So I’ve been working a lot on that, and really enjoying it.  I wrote the first session and I’m just in the middle of editing the second.  The third and fourth are still to be determined.  But it’s a good start, and I’m thankful to have settled on something.  For me that’s usually the hardest part.

Merry Christmas, dear reader!

Wednesday, December 21, 2011

hobbit trailer!!

I really like that the dwarves are singing their song.  Its the same song re-arranged as a theme in the second half of the trailer.

This reminds me of the good old days of making a trip to Thunder Bay to watch the Two Towers and Return of the King on opening day—our own little there and back again adventure if ever there was one!

Here’s the official site with a larger trailer and the artwork.

Saturday, December 10, 2011


As we were getting ready for bed last night we got talking about how much stuff we have.  We’re reminded of this regularly since our main storage area also has the laundry and a shower in it—so you see these things that you don’t really use very often.  Some of it is definitely important like our winter clothes, my drum cases, and some bins of old papers and/or toys from our childhoods.  Sometimes it feels like the wall of storage is encroaching on the rest of the room!  If we were in a bigger place we’d probably have it tucked away somewhere else.  But in the same breath, we’d also have bought more stuff to fill a larger home!  Endless cycle!

One of the things I love about Sarah is that she’s so good at deciding what is important to keep and what she’ll never really use again.  She goes through her clothes on a regular basis and what she doesn’t think she’ll use anymore she gives away.  When I was a kid and a teenager Mom would do the same with me: sit me down and we’d go through the old cupboard.  Cleanse things out.  Make room for what we actually need for today.

I’m thinking of looking at spiritual disciplines as a series for Sunday school in January.  Why do we make things so confusing?  Look at this horse!  He seems pretty happy just to have food and space to run around.  Plus he's got a great view.I’ve been wanting to do something with Richard Foster’s book Celebration of Discipline for some time now, but I’m still not sure this is the best outlet.  The chapters in Celebration are already so well arranged that I think any one of them would be hard to present in a 45-minute segment.  Also Foster highlights 12 disciplines…and I have room for maybe 4-5!  So I’d have to pick some and skip others.  Part me of just wants to hand copies of the book out: “Here.  Read this through and then come back and we’ll talk about it when you’re done.”  I wonder how’d that go over?

The Christian Discipline of simplicity is an inward reorientation which, in turn, transforms the way we go about living life.  Inward to outward, always both.  What begins inside of us will permeate our outward experiences.  Out of the heart the mouth speaks, so I’ve heard. Here’s Foster:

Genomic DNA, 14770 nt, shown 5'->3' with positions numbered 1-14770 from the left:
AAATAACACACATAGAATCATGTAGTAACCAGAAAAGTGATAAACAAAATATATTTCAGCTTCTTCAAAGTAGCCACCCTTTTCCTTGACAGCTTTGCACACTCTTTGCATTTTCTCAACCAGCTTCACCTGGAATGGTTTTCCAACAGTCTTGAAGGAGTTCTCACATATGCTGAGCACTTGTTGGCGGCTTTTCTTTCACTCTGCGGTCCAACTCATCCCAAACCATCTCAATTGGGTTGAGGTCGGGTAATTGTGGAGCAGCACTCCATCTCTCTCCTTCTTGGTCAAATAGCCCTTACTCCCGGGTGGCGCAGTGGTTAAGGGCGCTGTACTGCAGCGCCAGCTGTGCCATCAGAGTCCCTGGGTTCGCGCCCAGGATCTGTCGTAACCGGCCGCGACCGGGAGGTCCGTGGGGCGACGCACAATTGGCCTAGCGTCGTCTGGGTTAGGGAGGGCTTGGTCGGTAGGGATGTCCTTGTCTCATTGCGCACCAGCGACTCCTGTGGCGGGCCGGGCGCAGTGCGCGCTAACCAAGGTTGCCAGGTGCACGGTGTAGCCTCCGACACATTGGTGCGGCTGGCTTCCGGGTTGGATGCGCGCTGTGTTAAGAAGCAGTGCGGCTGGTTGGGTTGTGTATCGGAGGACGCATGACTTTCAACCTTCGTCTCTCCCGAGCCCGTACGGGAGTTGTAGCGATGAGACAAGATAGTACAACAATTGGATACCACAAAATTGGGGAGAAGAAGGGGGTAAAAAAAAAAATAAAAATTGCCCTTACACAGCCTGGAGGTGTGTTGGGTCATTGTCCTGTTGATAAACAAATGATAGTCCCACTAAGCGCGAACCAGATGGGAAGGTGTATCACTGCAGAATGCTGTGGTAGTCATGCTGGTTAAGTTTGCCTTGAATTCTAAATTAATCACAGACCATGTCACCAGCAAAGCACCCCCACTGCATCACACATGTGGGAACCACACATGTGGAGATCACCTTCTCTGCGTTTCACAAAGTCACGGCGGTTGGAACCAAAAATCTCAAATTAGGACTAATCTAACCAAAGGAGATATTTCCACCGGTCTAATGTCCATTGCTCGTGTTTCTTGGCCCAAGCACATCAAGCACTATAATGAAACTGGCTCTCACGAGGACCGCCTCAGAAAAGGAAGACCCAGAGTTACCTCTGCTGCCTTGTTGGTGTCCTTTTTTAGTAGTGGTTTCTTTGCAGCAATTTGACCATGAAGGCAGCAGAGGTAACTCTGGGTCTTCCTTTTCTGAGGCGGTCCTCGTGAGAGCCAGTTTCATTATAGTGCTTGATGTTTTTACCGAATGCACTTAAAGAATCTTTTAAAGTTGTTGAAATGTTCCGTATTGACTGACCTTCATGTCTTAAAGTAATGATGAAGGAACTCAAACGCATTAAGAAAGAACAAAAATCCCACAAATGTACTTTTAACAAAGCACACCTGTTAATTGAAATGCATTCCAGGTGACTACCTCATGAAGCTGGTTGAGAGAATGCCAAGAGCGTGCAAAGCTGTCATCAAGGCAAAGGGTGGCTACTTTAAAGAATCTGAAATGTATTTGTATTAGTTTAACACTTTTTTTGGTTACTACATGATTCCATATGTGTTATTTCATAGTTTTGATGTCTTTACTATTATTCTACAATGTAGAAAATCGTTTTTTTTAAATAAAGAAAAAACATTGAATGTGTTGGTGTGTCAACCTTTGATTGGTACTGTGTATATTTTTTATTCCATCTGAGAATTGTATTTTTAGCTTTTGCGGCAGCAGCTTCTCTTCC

Contemporary culture lacks the inward reality and outward lifestyle of simplicity.  We must live in the modern world, and we are affected by its fractured and fragmented state.  We are trapped in a maze of competing attachments.  One moment we make decisions on the basis of sound reason and the next moment out of fear of what others think of us. We have no unity or focus around which our lives are oriented. …

We really must understand that the lust for affluence in contemporary society is psychotic.  We crave things we neither need nor enjoy. … We are made to feel ashamed to wear clothes or drive cars until they are warn out.  The mass media have convinced us that to be out of step with fashion is to be out of step with reality.  It is time we awaken to the fact that conformity to a sick society is to be sick. . . .We should take exception to the modern psychosis that defines people by how much they can produce or what they earn.” (Foster, Celebration of Discipline, 80-81).

Foster paints it pretty bleak, and I’m not saying that everyone is sucked into this 100%.  But it’s hard not to think of real experiences when I read this.  Especially the stuff about mass media.  It’s one of the reasons why Apple drives me nuts.  They redesign their iPods so quickly that once you buy one it’s not long before you feel that they missed out, and then you feel the need to upgrade sooner than you would really need to.  It’s the same now with Amazon’s Kindle e-book readers.  I’m sure the same thing goes for cellphones, but I don’t really know.

Simplicity.  I’d rather ignore all the rubbish of having the newest and the fastest and get my inner life straightened out first. Out of that I know I can be a better husband, a better employee, a better son, a better drummer, a better person.  The fundamental reorientation of the heart and mind, when set aright by God, can really transform our attitudes and the way we go about living day-to-day.  I’m far from this.  But Foster helps to point us in the right direction.  I’m glad for voices like his that can cut through the system and get us thinking again.

If you’re still reading this than kudos to you!  Way longer than I intended for first thing Saturday morning!  Have a great weekend.

Friday, December 09, 2011

drumming i will someday learn

Youtube can be a blessing and curse.  A blessing in that you can see some pretty neat things: amazing imaginative ideas, or newly discovered music, or something ridiculous that your friends from college posted.  Sarah finds some really great stuff in her surfing travels—nearly every other day there’s something to listen to or ponder or just laugh at.  That said, youtube can be a bit of curse too: the amount of garbage on there is pretty atrocious.  It’s as though you’ve got to wade knee-deep through the sludge to find the gems.